On the VOYAGER OF THE SEAS I found myself
eating nightly in the Island Grill. This buffet basically serves the same fare as the dining room. The food at dinner
is pretty good. I ate 3-4 small steaks per night and helped myself to
all the dessert I wanted.
The BIG disappointment is the food in the
Windjammer. Breakfast will make you gag. Eggs are powdered, waffles rubbery, and the pancakes
hard as a rock. This is worse than
the cafeteria food I had in high school. If you read a lot of reviews
about ROYAL CARIBBEAN, then you hear bad remarks about their coffee.
Well, I'll also testify that their coffee (Seattle's Best) is just
horrible. It's overly bitter, not smooth. It can be difficult to
drink, but unfortunately, it's the only way to get your morning
Now, just completed my second cruise, I have
come to the realization that food aboard ROYAL CARIBBEAN is not
gourmet quality, even in the dining room. While the breakfast fare
is horrific, the lunch and dinner fare is just above acceptable. You
certainly get better food at a local restaurant. Speaking of which...
know where the best place to eat on the ship? JOHNNY ROCKETS up on
deck 11. From the moment you sit down you are treated to unlimited
piles of freshly prepared onion rings and french fries. The burgers
are VERY delicious, especially the DOUBLE burger which is very
difficult to fit in one's mouth. I also recommend the BBQ burger
topped with onion rings and BBQ sauce. You can eat all you want at no
charge except for the malts which cost under $5. Soda is also an extra
charge if you don't have a drink card. If you do have a drink card,
the sodas come in a very large glass.
Internet Access & Guest Relations:
The biggest battle I had on the ship concerned the Internet Access. I
got one of those "Cybercabin" phones that allows you dial-up
access from your room. The damn thing costs $100 for the week for
unlimited access. I suppose that's better than using the ship's DSL
speed access which costs 50 cents per minute. Well, the Internet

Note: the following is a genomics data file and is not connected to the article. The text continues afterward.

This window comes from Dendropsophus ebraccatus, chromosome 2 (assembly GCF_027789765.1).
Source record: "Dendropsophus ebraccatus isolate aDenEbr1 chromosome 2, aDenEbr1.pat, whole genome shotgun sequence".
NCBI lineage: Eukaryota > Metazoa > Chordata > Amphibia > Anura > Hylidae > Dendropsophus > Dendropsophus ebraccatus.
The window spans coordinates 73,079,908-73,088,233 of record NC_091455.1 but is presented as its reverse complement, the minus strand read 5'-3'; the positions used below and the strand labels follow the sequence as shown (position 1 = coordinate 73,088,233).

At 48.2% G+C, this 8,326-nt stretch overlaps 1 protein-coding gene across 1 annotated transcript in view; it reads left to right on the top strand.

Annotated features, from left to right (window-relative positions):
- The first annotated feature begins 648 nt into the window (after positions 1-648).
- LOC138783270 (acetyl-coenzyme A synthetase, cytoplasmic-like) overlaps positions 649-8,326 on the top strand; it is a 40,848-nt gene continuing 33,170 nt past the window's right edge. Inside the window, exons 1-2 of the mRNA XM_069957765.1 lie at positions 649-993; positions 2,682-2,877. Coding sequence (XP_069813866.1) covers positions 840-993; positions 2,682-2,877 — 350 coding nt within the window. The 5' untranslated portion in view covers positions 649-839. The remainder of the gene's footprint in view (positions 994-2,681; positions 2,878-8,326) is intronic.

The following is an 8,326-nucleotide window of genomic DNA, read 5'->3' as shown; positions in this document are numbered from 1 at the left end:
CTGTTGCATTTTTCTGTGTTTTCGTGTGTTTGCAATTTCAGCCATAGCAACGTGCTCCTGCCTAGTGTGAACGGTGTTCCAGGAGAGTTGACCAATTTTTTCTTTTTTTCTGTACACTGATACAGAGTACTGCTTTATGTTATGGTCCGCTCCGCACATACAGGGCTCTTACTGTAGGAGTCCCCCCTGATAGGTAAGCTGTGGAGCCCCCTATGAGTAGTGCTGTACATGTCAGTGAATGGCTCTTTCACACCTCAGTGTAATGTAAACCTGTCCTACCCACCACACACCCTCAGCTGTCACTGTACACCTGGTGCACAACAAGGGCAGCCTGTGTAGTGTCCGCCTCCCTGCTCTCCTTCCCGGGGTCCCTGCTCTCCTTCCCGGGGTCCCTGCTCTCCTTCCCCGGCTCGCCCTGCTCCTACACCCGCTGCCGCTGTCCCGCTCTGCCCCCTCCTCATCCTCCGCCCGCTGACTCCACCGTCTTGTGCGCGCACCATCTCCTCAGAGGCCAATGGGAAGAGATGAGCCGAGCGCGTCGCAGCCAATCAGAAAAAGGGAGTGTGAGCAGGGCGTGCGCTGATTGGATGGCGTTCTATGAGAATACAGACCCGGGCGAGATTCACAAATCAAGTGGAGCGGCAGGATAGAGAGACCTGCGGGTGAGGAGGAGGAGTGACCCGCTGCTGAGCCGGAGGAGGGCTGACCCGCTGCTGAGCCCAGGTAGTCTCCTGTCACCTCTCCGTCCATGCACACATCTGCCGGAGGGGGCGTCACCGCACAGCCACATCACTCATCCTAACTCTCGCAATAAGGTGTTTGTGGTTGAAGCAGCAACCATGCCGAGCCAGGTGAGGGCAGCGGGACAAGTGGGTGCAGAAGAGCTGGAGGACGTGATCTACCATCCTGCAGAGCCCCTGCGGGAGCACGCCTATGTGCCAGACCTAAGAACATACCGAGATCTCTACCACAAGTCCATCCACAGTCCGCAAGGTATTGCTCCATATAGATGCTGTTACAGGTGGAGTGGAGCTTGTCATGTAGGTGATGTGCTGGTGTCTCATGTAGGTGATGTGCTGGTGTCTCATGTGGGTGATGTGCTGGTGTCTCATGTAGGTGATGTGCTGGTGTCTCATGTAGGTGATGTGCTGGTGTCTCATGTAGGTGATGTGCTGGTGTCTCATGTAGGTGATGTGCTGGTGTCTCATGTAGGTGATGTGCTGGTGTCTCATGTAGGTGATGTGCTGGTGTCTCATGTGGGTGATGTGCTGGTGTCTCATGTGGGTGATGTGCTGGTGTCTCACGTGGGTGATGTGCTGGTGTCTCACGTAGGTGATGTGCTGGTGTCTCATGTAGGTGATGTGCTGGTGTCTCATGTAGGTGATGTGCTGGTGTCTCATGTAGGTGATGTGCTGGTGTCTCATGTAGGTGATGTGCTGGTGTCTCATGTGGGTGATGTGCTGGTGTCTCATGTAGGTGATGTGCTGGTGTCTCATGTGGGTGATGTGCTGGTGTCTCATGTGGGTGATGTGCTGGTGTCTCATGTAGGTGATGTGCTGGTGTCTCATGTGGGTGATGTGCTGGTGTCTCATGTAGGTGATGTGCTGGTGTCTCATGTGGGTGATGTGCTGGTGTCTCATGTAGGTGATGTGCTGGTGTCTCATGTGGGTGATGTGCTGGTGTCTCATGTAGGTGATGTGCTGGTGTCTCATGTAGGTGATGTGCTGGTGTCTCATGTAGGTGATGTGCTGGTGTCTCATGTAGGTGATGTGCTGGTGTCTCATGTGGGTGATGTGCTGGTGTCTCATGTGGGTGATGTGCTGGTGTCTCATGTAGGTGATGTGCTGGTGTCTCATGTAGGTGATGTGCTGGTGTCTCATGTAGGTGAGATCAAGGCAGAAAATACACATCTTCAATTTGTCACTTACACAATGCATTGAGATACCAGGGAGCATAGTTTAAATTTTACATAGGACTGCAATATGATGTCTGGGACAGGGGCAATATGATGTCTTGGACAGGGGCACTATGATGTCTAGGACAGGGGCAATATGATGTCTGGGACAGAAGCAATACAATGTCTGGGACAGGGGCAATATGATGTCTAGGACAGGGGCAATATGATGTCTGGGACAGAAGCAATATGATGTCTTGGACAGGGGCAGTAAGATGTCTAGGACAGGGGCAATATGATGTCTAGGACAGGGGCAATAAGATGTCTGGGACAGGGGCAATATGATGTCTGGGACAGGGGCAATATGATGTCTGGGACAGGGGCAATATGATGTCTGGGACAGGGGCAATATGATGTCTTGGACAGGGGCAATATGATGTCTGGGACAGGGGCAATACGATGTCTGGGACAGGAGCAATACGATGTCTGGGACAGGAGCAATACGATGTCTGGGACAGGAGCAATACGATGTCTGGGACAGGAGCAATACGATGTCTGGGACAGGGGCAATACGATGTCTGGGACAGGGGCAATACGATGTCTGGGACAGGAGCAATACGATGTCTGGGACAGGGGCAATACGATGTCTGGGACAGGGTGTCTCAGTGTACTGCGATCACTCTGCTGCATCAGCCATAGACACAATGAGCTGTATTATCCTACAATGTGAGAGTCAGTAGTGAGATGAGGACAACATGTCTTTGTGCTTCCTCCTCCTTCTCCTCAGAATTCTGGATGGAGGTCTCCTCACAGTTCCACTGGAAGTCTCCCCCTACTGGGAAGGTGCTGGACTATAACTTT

connection was spotty for the first 4 days. There were blackout
periods coming in and out of ports. Then, for the final 3 days, the
Internet went down completely due to satellite problems.
GUEST RELATIONS was absolutely horrible in
helping us. They denied there were any problems, yet myself and 3
other friends all were experiencing down time. We were promised the situation would be looked into and we would get callbacks from
tech support. The callbacks never happened. In fact, the problems
were never properly relayed to staff members. One guy at guest
relations got real snooty by telling me, "Didn't you read the
fine print? These things are not guaranteed to work." Hmmm.
Wonder if that policy applies to all their onboard services. I
will say that in the end, after doing some extensive complaining, they
refunded all 3 of us $50 each.
I would warn anyone who is contemplating
getting Cybercabin to realize that these things don't work very well.
The ships need to be outfitted for broadband access in every room with
limited availability. Of course, I could just shudder at the thought of
the prices they would charge.
Entertainment: I must say, Royal
Caribbean consistently has the best entertainment. The ICE SHOW is an
absolute "must see" event that will amaze you. We were also
very surprised with our celebrity entertainer, CHARO. Here is a woman
who was never promoted on The Tonight Show as an accomplished
musician. I was just blown away by her performance and have come away
with a renewed appreciation of her talents.
I also must highly commend our cruise
director, Gordon. This man was a treat to have aboard. He was very
cordial, quite funny, and the sort of person you would want as a
cruise director. On VOYAGER OF THE SEAS I never knew we had a Cruise
Director. On EXPLORER, Gordon made sure that he mingled with the
people onboard. Just a sensational individual who I would pick next
year's ship solely because he was onboard.
Final Thoughts: Cruising is still the
best value for the buck. Try spending a week going to different
destinations, packing and unpacking at strange hotels, and eating all
the food you can eat for the same price as a cruise ship. You can't.
ROYAL CARIBBEAN really does try to do
everything they can to make their guests feel pampered. The
entertainment is top-notch, and if you get Gordon as your cruise
director you'll be in for an extra treat. Just don't expect much from
the food. Try to stay away from the Windjammer at breakfast time, but
indulge in the Island Grill at dinner time, that is, unless you want
to be waited on.